A plan to open a waterfront bar and restaurant in a quiet village in southern Anne Arundel County has suffered a crippling setback, now that a judge has reversed a county liquor board decision granting the business a license to serve alcohol.
Judge Paul A. Hackner of the county Circuit Court said the liquor board's April decision violated a law barring the same person from having financial ties to more than one liquor-licensed establishment.
The judge said Charles N. Bassford, who owns the Galesville restaurant, also owns at least two other restaurants with liquor licenses in the county. It did not matter, the judge said, that a business associate, William R. Woodfield Jr., had applied for the license.
The Friday ruling has sparked celebration in Galesville, a West River village where residents signed petitions and raised money door-to-door to fight a liquor license they feared would attract out-of-town revelers.
The liquor board has yet to determine the ruling's repercussions for other license holders.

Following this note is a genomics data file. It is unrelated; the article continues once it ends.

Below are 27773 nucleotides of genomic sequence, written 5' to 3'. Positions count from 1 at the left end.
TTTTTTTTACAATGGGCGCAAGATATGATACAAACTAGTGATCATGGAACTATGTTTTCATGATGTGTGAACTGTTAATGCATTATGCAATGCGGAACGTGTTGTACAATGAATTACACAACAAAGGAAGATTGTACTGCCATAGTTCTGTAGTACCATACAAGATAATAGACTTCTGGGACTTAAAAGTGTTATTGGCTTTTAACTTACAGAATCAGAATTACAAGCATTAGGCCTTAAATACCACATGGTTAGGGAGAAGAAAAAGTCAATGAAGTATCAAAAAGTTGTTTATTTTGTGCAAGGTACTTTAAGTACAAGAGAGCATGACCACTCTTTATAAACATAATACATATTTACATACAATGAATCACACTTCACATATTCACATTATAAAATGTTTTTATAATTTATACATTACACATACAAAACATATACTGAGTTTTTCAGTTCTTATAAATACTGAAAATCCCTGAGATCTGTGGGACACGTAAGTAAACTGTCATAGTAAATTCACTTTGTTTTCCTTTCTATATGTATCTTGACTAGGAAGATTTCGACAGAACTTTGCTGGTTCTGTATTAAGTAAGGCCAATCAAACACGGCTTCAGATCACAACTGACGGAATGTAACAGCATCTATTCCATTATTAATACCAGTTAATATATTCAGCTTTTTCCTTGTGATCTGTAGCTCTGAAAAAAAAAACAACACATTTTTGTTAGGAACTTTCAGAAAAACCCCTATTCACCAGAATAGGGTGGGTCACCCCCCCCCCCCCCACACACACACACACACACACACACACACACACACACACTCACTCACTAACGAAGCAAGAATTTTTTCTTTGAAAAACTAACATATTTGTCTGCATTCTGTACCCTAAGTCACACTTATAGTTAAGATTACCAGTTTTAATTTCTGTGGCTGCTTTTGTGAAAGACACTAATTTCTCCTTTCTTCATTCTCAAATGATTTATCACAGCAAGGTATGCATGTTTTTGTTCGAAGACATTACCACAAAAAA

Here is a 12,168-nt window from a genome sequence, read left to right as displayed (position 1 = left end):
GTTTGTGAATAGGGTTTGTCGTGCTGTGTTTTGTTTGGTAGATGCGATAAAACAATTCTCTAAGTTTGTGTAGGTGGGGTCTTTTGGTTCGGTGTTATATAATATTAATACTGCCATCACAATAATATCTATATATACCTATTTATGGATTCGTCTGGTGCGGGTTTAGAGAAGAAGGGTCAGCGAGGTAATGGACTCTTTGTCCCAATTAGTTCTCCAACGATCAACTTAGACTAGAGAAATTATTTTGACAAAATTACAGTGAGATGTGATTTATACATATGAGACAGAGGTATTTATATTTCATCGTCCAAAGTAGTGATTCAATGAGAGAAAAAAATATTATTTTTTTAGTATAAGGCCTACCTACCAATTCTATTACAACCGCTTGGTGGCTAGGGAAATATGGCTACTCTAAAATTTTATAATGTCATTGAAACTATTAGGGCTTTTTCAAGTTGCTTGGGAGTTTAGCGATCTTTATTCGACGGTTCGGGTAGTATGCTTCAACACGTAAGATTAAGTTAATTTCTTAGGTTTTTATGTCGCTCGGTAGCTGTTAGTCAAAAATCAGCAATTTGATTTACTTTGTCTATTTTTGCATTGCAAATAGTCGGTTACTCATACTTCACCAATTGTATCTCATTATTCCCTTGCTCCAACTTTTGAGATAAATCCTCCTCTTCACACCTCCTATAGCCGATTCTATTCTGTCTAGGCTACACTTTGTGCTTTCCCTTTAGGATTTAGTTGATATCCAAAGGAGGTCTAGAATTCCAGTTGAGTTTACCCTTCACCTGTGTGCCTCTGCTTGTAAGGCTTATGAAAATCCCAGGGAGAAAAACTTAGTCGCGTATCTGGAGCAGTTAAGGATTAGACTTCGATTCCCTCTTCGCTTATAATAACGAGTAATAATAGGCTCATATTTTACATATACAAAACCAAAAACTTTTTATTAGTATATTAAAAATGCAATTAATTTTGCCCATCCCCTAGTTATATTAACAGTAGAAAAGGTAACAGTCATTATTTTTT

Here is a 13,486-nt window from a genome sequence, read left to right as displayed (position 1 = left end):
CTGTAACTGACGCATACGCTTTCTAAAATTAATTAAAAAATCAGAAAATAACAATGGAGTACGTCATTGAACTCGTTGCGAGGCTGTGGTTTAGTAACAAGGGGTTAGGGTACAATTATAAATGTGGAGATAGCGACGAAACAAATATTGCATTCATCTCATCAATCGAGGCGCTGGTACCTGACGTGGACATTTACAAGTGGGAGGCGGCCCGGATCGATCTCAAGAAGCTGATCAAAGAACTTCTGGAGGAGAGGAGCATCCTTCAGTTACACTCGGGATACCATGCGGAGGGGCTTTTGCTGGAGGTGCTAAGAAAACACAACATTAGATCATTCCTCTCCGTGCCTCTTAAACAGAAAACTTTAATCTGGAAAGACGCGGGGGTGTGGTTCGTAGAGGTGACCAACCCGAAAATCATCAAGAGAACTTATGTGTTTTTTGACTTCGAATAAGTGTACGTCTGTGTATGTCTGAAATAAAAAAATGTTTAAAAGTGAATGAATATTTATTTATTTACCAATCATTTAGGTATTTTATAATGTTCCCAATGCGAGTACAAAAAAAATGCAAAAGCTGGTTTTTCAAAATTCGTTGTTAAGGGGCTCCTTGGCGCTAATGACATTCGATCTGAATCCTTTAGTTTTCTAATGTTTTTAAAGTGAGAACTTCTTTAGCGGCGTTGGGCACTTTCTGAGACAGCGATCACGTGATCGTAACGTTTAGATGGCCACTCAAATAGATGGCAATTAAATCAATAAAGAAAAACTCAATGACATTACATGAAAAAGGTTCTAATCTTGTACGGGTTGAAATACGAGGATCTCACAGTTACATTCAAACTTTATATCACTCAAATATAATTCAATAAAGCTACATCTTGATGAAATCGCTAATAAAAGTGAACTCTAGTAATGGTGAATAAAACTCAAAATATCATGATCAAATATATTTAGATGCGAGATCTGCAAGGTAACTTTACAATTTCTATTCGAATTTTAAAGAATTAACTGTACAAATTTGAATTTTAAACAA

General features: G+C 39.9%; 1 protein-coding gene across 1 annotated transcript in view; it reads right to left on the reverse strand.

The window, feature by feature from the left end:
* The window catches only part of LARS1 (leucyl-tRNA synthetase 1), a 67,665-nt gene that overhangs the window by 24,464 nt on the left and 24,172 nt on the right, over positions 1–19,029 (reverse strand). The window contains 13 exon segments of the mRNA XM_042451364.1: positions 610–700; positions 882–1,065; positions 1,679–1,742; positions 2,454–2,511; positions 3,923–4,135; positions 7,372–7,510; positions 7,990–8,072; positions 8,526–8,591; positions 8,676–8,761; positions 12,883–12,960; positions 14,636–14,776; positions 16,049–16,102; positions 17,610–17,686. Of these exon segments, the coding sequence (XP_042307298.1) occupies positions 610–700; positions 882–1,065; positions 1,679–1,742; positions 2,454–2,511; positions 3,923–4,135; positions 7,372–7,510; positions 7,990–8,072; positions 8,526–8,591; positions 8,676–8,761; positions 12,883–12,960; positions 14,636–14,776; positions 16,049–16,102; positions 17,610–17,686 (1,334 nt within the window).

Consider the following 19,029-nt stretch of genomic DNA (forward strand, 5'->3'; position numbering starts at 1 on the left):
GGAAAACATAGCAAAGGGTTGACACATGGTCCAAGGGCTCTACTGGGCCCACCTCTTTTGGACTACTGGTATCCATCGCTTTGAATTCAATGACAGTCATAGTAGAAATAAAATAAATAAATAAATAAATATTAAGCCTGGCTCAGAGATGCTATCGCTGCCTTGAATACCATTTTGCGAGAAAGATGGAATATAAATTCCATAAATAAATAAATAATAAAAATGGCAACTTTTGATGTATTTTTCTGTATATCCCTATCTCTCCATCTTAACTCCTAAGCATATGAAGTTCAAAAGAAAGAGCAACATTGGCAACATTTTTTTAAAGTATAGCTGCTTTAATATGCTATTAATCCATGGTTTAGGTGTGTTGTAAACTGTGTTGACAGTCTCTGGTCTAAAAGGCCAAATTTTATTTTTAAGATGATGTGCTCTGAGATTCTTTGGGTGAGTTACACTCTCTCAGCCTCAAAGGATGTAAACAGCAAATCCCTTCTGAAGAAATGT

But the rare reversal is a clear rebuke to the board. "This decision overturns about 60 years of liquor board practice and precedent," Chairman Richard Bittner said yesterday in an interview.
A state anti-monopoly measure, passed in the days after Prohibition, bars liquor license holders in Anne Arundel County from having any interest, direct or indirect, in another county liquor license. Most Maryland counties have similar restrictions.
But Bittner, a board member since 1990, said the body has let husband-wife business partners and small local entrepreneurs have more than one license, so long as the names on the applications differ and the establishments are separately managed.
Bittner defended the practice, saying that the board has been extremely conservative about issuing new liquor licenses of any kind. He said that multiple licenses have been granted to perhaps a half-dozen people running related establishments.
Among them, he said, are Marriott hotels, the owners of the Double T Diners and other restaurants with more than one location, including Adam's The Place For Ribs and Garry's Grill.
Board lawyer Trevor Kiessling said the ruling does not apply to other cases. But he said the board will have to respond because the ruling gives liquor license opponents a proven avenue to challenge decisions.
"We're going to have to address the issue one way or another, whether by appeal or by legislation or by other corrective action," he said. "The board doesn't want to get reversed."
Kiessling said the board was unlikely to go back through its existing licenses to root out multiple licensees.